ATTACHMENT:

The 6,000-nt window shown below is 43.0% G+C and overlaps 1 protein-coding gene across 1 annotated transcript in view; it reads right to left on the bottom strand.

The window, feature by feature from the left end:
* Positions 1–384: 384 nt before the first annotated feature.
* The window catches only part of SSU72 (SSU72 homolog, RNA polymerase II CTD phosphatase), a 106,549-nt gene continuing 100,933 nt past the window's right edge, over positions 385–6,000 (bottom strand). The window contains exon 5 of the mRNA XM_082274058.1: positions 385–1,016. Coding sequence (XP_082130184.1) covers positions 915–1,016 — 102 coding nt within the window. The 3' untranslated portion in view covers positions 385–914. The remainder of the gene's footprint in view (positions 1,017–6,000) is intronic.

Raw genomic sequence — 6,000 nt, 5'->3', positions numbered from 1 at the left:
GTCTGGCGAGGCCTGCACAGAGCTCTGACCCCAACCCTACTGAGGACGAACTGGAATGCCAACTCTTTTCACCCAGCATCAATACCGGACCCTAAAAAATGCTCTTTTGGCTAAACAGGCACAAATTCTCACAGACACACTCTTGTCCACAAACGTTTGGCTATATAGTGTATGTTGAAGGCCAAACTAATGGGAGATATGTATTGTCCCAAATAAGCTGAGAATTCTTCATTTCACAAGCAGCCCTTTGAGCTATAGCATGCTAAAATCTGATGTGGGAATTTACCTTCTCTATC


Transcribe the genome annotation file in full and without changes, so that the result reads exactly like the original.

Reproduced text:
The 6,000-nt window shown below is 43.0% G+C and overlaps 1 protein-coding gene across 1 annotated transcript in view; it reads right to left on the bottom strand.

The window, feature by feature from the left end:
* Positions 1–384: 384 nt before the first annotated feature.
* The window catches only part of SSU72 (SSU72 homolog, RNA polymerase II CTD phosphatase), a 106,549-nt gene continuing 100,933 nt past the window's right edge, over positions 385–6,000 (bottom strand). The window contains exon 5 of the mRNA XM_082274058.1: positions 385–1,016. Coding sequence (XP_082130184.1) covers positions 915–1,016 — 102 coding nt within the window. The 3' untranslated portion in view covers positions 385–914. The remainder of the gene's footprint in view (positions 1,017–6,000) is intronic.

Raw genomic sequence — 6,000 nt, 5'->3', positions numbered from 1 at the left:
GTCTGGCGAGGCCTGCACAGAGCTCTGACCCCAACCCTACTGAGGACGAACTGGAATGCCAACTCTTTTCACCCAGCATCAATACCGGACCCTAAAAAATGCTCTTTTGGCTAAACAGGCACAAATTCTCACAGACACACTCTTGTCCACAAACGTTTGGCTATATAGTGTATGTTGAAGGCCAAACTAATGGGAGATATGTATTGTCCCAAATAAGCTGAGAATTCTTCATTTCACAAGCAGCCCTTTGAGCTATAGCATGCTAAAATCTGATGTGGGAATTTACCTTCTCTATC